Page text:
Make sure you keep the pressure on the carboy low, 1 or 2 PSI. Do not put a clamp on the carboy cap, as that is the "fuse" that pops if the pressure is too high. You do not want to explode a carboy.

Edit - I do this for my light lagers that are quick to show oxidation.

General Homebrew Discussion / Re: Red Hoptober
« on: October 11, 2012, 05:21:11 PM »
I really like the Blue Paddle pils.

Sent from my iPad using Tapatalk HD
Often I do too, but at the brewery it was-as best I can say - crappy. Did not like. Oxidized.

All the beers at Odells were very good.

Equipment and Software / Re: Starter motor for grain mill
« on: October 11, 2012, 10:41:10 AM »
Also, starter motors heat up VERY quickly and likely wouldn't last very long when submitted to constant running.

True, as that is the limit when cranking - you can burn up the motor. At a lower duty cycle, how long do you think it could go?

Beer Recipes / Re: First Barleywine
« on: October 11, 2012, 10:39:44 AM »
Just assume that your efficiency will be lower and compensate accordingly.  That'll keep you from having to use DME to bump it up, but having some on hand is a good idea, as suggested.

I'd mash lower than 154.  This beer will have a good amount of residual sugar left in it even at a lower mash temp.  Or add some sugar per the Professor's suggestions to help dry it out.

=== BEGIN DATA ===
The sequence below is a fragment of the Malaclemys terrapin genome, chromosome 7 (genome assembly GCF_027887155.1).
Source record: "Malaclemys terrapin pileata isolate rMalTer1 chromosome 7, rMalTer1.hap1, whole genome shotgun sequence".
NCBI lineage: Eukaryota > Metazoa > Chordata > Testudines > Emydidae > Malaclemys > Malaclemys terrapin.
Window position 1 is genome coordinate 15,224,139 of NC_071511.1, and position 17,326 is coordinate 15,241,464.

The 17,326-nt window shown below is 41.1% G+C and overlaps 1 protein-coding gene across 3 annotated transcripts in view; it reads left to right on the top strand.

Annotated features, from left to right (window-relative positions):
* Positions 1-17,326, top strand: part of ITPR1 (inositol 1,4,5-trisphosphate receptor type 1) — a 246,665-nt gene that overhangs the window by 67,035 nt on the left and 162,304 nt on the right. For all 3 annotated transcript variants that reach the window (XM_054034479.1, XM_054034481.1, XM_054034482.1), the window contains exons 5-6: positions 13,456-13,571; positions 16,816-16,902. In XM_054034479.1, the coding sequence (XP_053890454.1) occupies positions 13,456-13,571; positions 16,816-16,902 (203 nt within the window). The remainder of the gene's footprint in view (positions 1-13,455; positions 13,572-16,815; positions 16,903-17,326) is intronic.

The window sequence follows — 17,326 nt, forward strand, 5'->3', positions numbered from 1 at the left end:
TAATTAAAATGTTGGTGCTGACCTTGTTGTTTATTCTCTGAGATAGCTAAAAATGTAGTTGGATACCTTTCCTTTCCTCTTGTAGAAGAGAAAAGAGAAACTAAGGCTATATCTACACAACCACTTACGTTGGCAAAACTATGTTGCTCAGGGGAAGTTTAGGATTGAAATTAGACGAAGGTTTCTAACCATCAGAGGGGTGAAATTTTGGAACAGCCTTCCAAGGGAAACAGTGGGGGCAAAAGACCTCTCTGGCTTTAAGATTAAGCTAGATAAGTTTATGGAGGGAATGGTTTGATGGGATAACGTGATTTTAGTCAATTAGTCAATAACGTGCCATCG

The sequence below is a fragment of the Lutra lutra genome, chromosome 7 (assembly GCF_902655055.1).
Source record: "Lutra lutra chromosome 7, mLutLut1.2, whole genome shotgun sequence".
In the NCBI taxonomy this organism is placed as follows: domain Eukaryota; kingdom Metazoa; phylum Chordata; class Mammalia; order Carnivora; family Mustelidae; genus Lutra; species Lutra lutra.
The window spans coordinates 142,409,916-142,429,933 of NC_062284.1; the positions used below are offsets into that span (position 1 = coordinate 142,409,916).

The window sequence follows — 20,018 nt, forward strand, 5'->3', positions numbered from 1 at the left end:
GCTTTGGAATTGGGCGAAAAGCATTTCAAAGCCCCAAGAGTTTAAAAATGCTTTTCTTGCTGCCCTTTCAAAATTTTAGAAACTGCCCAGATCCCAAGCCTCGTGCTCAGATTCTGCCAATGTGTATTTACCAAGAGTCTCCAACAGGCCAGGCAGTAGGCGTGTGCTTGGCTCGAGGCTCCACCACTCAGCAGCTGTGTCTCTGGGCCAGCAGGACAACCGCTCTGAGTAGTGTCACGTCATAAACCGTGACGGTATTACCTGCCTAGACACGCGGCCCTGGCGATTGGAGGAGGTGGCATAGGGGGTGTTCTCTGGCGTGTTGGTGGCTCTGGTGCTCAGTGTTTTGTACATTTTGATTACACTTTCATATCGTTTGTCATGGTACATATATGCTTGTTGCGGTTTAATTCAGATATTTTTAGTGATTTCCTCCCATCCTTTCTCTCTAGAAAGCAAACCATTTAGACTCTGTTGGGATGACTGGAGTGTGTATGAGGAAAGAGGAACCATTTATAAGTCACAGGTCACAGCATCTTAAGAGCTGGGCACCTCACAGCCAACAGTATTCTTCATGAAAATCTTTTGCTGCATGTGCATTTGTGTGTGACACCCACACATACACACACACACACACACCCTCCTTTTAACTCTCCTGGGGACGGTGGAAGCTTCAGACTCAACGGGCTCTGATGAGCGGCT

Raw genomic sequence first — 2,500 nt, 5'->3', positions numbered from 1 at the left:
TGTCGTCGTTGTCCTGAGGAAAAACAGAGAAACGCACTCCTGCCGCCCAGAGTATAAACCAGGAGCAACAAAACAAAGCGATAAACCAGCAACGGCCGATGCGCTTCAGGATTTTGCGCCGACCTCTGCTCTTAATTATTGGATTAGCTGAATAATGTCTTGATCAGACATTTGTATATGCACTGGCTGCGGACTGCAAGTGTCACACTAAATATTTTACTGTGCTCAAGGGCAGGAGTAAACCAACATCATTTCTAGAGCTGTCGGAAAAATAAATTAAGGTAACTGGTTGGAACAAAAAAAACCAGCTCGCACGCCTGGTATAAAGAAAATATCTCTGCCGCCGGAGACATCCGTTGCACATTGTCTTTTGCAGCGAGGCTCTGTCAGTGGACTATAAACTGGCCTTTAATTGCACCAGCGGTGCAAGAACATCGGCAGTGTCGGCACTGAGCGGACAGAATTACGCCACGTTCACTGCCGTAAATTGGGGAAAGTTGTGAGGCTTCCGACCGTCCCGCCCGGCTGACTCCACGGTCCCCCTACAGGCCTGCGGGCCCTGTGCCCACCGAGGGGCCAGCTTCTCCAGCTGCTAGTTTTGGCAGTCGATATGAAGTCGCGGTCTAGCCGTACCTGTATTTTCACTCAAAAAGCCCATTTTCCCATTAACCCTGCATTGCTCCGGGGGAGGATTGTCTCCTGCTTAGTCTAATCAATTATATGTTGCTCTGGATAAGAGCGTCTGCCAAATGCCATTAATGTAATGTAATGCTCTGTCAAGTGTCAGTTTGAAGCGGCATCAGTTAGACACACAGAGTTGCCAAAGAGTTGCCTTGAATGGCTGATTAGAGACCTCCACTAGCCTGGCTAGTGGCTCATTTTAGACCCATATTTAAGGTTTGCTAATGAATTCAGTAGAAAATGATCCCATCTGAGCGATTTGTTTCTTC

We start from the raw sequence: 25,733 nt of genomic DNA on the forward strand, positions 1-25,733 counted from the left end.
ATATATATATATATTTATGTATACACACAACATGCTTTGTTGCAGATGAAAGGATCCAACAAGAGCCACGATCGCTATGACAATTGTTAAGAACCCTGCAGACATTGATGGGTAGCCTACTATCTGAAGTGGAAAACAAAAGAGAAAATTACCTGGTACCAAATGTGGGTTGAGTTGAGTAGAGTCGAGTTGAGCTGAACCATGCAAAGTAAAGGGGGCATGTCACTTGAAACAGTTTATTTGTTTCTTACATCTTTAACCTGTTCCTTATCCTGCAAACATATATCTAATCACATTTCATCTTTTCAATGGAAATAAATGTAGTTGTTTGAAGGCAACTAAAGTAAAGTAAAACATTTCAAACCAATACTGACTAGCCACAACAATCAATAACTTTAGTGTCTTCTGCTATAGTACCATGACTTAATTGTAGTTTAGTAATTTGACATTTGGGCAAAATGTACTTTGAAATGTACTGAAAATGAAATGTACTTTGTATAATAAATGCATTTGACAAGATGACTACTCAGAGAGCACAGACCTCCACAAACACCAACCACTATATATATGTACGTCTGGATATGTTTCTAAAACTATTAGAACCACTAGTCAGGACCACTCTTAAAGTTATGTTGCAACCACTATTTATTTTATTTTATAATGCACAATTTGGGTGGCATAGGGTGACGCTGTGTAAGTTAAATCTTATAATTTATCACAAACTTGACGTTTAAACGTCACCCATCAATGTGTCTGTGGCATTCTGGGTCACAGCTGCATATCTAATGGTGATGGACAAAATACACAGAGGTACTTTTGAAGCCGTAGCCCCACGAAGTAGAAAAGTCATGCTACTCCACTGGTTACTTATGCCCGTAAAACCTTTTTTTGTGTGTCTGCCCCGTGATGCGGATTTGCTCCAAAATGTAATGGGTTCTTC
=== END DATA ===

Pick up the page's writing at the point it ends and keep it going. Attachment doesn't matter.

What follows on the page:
Id throw in a pound or so of sugar or even honey at the end of the boil to help with attenuation. Also mash lower and mash long. IMO the key to a great barleywine is keeping it dry and drinkable as a beer that big can be. I mash mine at 147 for about 90 minutes.

If you look at the talk from Greg Doss at the 2012 NHC, he found the max. attenuation was at 153F, and at a 75 min. mash. There was a bump in the 150-154 or so range that gave more attenuation than at the 140s, and the 140s gave more attenuation than going >155 or so. My simple thinking on this is that temp would give good activity of the Alpha to chop up the long chains and the Beta to produce simple sugars off those chains.

I need to look at that again.

Equipment and Software / Re: Starter motor for grain mill
« on: October 11, 2012, 09:11:34 AM »
Jeff is right, if you crank an engine with the spark plugs out, it spins much faster.

Starter motors are sized for the worst case, and are for a short time of high output,  then they can overheat if over worked. I don't think the mills that we use will have anywhere near the torque requirements compared to an engine, which means the current will be much lower, and the run time can be longer.

General Homebrew Discussion / Re: Red Hoptober
« on: October 11, 2012, 06:04:28 AM »
Had it at the brewery back in late August on our Colorado trip. It was OK and a drinker, but not a "Wow" beer.

Ingredients / Re: Hop Identifcaiton
« on: October 11, 2012, 06:02:45 AM »
Tom is right.

The leaf says it is green. The reason I say that is that on the Gorst Valley page they had pictures of leafs with 0 to 5 lobes off of the same plant.

The cones can be small to large on the same plant.

One thing that you can tell is a Hallertau Mittelfrueh and derivatives have red stipes on bine. The Canadian Red Bine has a bine that is all red.

These days the experts use DNA testing to tell the variety on unknown samples.

General Homebrew Discussion / Re: Tips for the beginner
« on: October 10, 2012, 05:51:53 PM »
Cheapest way to go all grain is "Brew in a Bag", go a search.

These days I do not drink while brewing. The beer comes out better, the brew day goes better, and my safety level is higher.